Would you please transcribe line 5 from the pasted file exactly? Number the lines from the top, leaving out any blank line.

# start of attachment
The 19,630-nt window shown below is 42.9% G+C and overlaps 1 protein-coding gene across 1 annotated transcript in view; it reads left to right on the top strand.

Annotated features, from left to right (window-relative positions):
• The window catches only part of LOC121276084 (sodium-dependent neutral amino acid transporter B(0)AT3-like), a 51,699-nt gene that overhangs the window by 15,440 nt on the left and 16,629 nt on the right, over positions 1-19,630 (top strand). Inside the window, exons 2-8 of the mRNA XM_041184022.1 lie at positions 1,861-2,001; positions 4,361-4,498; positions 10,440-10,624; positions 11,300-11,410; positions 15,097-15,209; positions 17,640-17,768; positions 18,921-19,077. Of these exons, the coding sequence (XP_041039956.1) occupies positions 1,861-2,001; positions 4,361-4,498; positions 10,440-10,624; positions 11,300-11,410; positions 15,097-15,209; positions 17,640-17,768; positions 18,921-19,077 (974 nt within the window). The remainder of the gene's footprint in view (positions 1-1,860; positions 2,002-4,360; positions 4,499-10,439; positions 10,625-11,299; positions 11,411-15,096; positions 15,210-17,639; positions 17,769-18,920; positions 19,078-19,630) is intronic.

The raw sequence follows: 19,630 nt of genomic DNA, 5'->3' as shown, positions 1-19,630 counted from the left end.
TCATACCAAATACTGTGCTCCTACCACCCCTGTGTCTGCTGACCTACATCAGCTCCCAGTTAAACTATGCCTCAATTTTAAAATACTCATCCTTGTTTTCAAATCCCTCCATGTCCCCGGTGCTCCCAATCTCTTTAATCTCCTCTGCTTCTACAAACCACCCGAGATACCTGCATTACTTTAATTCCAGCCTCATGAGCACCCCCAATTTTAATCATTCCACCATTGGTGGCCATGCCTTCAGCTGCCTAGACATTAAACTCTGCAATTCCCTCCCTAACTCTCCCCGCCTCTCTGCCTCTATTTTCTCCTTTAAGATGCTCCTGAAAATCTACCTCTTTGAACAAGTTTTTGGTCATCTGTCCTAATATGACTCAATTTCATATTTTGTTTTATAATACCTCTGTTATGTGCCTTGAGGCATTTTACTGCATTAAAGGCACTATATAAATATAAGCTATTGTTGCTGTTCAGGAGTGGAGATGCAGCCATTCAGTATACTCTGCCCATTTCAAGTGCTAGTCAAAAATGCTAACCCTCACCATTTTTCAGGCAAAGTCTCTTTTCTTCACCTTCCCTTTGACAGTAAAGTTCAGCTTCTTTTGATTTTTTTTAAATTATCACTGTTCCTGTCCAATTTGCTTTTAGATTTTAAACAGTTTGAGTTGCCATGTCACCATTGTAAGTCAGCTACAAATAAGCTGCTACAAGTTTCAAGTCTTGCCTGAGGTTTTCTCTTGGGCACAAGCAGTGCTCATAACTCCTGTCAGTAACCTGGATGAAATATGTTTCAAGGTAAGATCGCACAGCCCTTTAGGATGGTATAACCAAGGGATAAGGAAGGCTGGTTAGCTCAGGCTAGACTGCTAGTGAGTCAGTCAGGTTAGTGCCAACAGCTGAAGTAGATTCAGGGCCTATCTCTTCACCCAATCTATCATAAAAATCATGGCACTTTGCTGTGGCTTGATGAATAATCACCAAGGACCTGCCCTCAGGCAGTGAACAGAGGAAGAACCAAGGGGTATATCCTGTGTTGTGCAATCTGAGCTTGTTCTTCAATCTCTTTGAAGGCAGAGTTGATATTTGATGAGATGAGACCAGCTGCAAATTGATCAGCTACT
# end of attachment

TCATACCAAATACTGTGCTCCTACCACCCCTGTGTCTGCTGACCTACATCAGCTCCCAGTTAAACTATGCCTCAATTTTAAAATACTCATCCTTGTTTTCAAATCCCTCCATGTCCCCGGTGCTCCCAATCTCTTTAATCTCCTCTGCTTCTACAAACCACCCGAGATACCTGCATTACTTTAATTCCAGCCTCATGAGCACCCCCAATTTTAATCATTCCACCATTGGTGGCCATGCCTTCAGCTGCCTAGACATTAAACTCTGCAATTCCCTCCCTAACTCTCCCCGCCTCTCTGCCTCTATTTTCTCCTTTAAGATGCTCCTGAAAATCTACCTCTTTGAACAAGTTTTTGGTCATCTGTCCTAATATGACTCAATTTCATATTTTGTTTTATAATACCTCTGTTATGTGCCTTGAGGCATTTTACTGCATTAAAGGCACTATATAAATATAAGCTATTGTTGCTGTTCAGGAGTGGAGATGCAGCCATTCAGTATACTCTGCCCATTTCAAGTGCTAGTCAAAAATGCTAACCCTCACCATTTTTCAGGCAAAGTCTCTTTTCTTCACCTTCCCTTTGACAGTAAAGTTCAGCTTCTTTTGATTTTTTTTAAATTATCACTGTTCCTGTCCAATTTGCTTTTAGATTTTAAACAGTTTGAGTTGCCATGTCACCATTGTAAGTCAGCTACAAATAAGCTGCTACAAGTTTCAAGTCTTGCCTGAGGTTTTCTCTTGGGCACAAGCAGTGCTCATAACTCCTGTCAGTAACCTGGATGAAATATGTTTCAAGGTAAGATCGCACAGCCCTTTAGGATGGTATAACCAAGGGATAAGGAAGGCTGGTTAGCTCAGGCTAGACTGCTAGTGAGTCAGTCAGGTTAGTGCCAACAGCTGAAGTAGATTCAGGGCCTATCTCTTCACCCAATCTATCATAAAAATCATGGCACTTTGCTGTGGCTTGATGAATAATCACCAAGGACCTGCCCTCAGGCAGTGAACAGAGGAAGAACCAAGGGGTATATCCTGTGTTGTGCAATCTGAGCTTGTTCTTCAATCTCTTTGAAGGCAGAGTTGATATTTGATGAGATGAGACCAGCTGCAAATTGATCAGCTACT